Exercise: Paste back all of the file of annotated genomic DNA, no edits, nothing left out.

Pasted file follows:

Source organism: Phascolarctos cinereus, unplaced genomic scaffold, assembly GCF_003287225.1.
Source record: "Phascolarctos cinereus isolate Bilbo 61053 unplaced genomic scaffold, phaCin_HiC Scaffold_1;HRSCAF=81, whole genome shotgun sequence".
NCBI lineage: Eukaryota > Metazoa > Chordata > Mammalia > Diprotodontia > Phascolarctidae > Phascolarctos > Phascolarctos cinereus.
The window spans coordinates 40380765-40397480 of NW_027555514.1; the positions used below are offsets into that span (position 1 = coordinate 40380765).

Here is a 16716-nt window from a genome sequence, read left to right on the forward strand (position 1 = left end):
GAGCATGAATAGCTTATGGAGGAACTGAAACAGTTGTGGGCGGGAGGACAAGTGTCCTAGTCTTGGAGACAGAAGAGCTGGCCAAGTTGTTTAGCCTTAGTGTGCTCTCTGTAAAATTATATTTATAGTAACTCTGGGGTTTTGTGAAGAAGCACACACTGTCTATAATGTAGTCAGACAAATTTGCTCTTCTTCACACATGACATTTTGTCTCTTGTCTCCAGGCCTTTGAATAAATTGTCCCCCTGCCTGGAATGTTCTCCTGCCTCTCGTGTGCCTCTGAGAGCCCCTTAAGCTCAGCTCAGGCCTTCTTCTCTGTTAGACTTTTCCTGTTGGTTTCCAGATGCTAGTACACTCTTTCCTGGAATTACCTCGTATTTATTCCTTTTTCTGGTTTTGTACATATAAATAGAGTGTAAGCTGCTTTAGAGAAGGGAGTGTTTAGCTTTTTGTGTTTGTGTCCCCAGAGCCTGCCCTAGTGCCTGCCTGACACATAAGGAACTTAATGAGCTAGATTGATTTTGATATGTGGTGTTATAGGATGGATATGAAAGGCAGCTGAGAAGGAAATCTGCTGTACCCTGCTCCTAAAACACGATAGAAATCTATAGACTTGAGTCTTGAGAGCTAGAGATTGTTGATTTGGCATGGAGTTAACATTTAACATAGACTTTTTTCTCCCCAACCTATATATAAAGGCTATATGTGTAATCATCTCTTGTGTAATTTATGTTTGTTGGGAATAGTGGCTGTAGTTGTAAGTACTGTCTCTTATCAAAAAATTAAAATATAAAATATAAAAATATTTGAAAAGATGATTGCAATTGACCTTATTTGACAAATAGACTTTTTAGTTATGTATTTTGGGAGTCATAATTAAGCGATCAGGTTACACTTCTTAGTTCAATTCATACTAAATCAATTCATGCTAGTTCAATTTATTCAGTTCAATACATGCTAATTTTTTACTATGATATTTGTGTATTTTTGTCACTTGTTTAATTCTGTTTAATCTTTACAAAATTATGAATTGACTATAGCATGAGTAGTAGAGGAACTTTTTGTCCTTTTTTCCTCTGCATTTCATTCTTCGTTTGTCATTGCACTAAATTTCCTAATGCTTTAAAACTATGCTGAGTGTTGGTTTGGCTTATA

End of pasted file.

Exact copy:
Source organism: Phascolarctos cinereus, unplaced genomic scaffold, assembly GCF_003287225.1.
Source record: "Phascolarctos cinereus isolate Bilbo 61053 unplaced genomic scaffold, phaCin_HiC Scaffold_1;HRSCAF=81, whole genome shotgun sequence".
NCBI lineage: Eukaryota > Metazoa > Chordata > Mammalia > Diprotodontia > Phascolarctidae > Phascolarctos > Phascolarctos cinereus.
The window spans coordinates 40380765-40397480 of NW_027555514.1; the positions used below are offsets into that span (position 1 = coordinate 40380765).

Here is a 16716-nt window from a genome sequence, read left to right on the forward strand (position 1 = left end):
GAGCATGAATAGCTTATGGAGGAACTGAAACAGTTGTGGGCGGGAGGACAAGTGTCCTAGTCTTGGAGACAGAAGAGCTGGCCAAGTTGTTTAGCCTTAGTGTGCTCTCTGTAAAATTATATTTATAGTAACTCTGGGGTTTTGTGAAGAAGCACACACTGTCTATAATGTAGTCAGACAAATTTGCTCTTCTTCACACATGACATTTTGTCTCTTGTCTCCAGGCCTTTGAATAAATTGTCCCCCTGCCTGGAATGTTCTCCTGCCTCTCGTGTGCCTCTGAGAGCCCCTTAAGCTCAGCTCAGGCCTTCTTCTCTGTTAGACTTTTCCTGTTGGTTTCCAGATGCTAGTACACTCTTTCCTGGAATTACCTCGTATTTATTCCTTTTTCTGGTTTTGTACATATAAATAGAGTGTAAGCTGCTTTAGAGAAGGGAGTGTTTAGCTTTTTGTGTTTGTGTCCCCAGAGCCTGCCCTAGTGCCTGCCTGACACATAAGGAACTTAATGAGCTAGATTGATTTTGATATGTGGTGTTATAGGATGGATATGAAAGGCAGCTGAGAAGGAAATCTGCTGTACCCTGCTCCTAAAACACGATAGAAATCTATAGACTTGAGTCTTGAGAGCTAGAGATTGTTGATTTGGCATGGAGTTAACATTTAACATAGACTTTTTTCTCCCCAACCTATATATAAAGGCTATATGTGTAATCATCTCTTGTGTAATTTATGTTTGTTGGGAATAGTGGCTGTAGTTGTAAGTACTGTCTCTTATCAAAAAATTAAAATATAAAATATAAAAATATTTGAAAAGATGATTGCAATTGACCTTATTTGACAAATAGACTTTTTAGTTATGTATTTTGGGAGTCATAATTAAGCGATCAGGTTACACTTCTTAGTTCAATTCATACTAAATCAATTCATGCTAGTTCAATTTATTCAGTTCAATACATGCTAATTTTTTACTATGATATTTGTGTATTTTTGTCACTTGTTTAATTCTGTTTAATCTTTACAAAATTATGAATTGACTATAGCATGAGTAGTAGAGGAACTTTTTGTCCTTTTTTCCTCTGCATTTCATTCTTCGTTTGTCATTGCACTAAATTTCCTAATGCTTTAAAACTATGCTGAGTGTTGGTTTGGCTTATA